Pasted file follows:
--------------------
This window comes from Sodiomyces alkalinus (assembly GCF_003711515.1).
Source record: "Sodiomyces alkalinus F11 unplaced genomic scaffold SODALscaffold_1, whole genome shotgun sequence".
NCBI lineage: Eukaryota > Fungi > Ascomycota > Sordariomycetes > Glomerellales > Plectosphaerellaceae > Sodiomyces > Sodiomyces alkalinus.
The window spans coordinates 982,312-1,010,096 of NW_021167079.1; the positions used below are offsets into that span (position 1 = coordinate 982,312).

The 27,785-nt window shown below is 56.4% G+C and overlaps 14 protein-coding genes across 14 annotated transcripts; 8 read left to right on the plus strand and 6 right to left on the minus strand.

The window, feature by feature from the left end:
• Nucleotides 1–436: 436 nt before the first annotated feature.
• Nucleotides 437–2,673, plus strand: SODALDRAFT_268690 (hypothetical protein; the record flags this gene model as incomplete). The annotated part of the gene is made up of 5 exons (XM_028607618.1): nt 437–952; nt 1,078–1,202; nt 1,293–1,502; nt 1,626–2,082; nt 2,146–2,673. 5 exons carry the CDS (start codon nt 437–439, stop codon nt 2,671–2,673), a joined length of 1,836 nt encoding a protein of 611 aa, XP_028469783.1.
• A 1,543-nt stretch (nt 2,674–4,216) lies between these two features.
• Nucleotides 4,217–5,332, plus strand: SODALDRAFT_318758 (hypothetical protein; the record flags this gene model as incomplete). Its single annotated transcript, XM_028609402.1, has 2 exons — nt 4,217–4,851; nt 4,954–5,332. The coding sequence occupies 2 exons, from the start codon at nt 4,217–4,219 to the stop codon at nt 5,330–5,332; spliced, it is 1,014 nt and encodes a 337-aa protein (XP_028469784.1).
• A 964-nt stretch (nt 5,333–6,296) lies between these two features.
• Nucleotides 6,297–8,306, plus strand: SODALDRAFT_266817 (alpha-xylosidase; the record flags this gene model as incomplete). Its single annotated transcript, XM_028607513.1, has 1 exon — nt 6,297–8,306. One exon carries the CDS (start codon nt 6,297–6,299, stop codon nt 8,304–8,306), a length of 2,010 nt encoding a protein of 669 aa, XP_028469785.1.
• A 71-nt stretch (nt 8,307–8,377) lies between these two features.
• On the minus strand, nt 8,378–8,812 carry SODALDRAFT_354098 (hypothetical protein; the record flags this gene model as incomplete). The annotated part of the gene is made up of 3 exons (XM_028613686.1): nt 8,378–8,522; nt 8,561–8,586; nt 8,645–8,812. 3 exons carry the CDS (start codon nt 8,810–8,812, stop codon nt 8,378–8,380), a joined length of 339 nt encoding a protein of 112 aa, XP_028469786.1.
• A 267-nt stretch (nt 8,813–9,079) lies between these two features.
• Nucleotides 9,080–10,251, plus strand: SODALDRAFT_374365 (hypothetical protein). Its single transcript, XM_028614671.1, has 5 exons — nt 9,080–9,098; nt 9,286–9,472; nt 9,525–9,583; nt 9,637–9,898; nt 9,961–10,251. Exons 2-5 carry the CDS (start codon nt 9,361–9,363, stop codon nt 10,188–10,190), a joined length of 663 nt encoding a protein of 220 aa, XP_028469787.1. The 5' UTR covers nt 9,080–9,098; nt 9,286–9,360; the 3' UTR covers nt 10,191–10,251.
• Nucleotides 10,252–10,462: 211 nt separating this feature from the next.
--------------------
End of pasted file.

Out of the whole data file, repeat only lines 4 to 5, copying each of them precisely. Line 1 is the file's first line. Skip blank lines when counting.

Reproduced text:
The window spans coordinates 982,312-1,010,096 of NW_021167079.1; the positions used below are offsets into that span (position 1 = coordinate 982,312).

The 27,785-nt window shown below is 56.4% G+C and overlaps 14 protein-coding genes across 14 annotated transcripts; 8 read left to right on the plus strand and 6 right to left on the minus strand.